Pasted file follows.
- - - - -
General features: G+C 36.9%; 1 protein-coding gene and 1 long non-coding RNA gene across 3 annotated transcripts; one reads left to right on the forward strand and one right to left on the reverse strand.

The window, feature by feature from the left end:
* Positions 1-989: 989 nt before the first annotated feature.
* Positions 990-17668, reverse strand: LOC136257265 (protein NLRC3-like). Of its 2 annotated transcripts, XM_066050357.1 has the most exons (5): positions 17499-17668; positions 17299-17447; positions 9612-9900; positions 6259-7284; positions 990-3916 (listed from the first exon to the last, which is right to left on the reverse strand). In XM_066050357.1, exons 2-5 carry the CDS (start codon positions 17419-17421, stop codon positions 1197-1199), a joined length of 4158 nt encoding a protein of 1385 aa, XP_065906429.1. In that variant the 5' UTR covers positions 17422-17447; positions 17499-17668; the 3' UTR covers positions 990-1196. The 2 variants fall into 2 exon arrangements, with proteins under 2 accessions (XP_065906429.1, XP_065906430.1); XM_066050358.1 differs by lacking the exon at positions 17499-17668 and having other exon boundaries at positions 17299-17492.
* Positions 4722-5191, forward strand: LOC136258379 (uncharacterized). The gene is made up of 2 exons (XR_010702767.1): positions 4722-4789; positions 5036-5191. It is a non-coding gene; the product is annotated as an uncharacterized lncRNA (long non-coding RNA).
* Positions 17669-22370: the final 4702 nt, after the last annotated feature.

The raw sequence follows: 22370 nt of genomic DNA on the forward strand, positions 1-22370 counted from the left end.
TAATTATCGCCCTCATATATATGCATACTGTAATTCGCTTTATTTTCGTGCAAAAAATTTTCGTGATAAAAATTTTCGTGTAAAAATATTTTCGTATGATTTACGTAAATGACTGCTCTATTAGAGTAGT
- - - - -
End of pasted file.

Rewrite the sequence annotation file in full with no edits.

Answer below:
General features: G+C 36.9%; 1 protein-coding gene and 1 long non-coding RNA gene across 3 annotated transcripts; one reads left to right on the forward strand and one right to left on the reverse strand.

The window, feature by feature from the left end:
* Positions 1-989: 989 nt before the first annotated feature.
* Positions 990-17668, reverse strand: LOC136257265 (protein NLRC3-like). Of its 2 annotated transcripts, XM_066050357.1 has the most exons (5): positions 17499-17668; positions 17299-17447; positions 9612-9900; positions 6259-7284; positions 990-3916 (listed from the first exon to the last, which is right to left on the reverse strand). In XM_066050357.1, exons 2-5 carry the CDS (start codon positions 17419-17421, stop codon positions 1197-1199), a joined length of 4158 nt encoding a protein of 1385 aa, XP_065906429.1. In that variant the 5' UTR covers positions 17422-17447; positions 17499-17668; the 3' UTR covers positions 990-1196. The 2 variants fall into 2 exon arrangements, with proteins under 2 accessions (XP_065906429.1, XP_065906430.1); XM_066050358.1 differs by lacking the exon at positions 17499-17668 and having other exon boundaries at positions 17299-17492.
* Positions 4722-5191, forward strand: LOC136258379 (uncharacterized). The gene is made up of 2 exons (XR_010702767.1): positions 4722-4789; positions 5036-5191. It is a non-coding gene; the product is annotated as an uncharacterized lncRNA (long non-coding RNA).
* Positions 17669-22370: the final 4702 nt, after the last annotated feature.

The raw sequence follows: 22370 nt of genomic DNA on the forward strand, positions 1-22370 counted from the left end.
TAATTATCGCCCTCATATATATGCATACTGTAATTCGCTTTATTTTCGTGCAAAAAATTTTCGTGATAAAAATTTTCGTGTAAAAATATTTTCGTATGATTTACGTAAATGACTGCTCTATTAGAGTAGT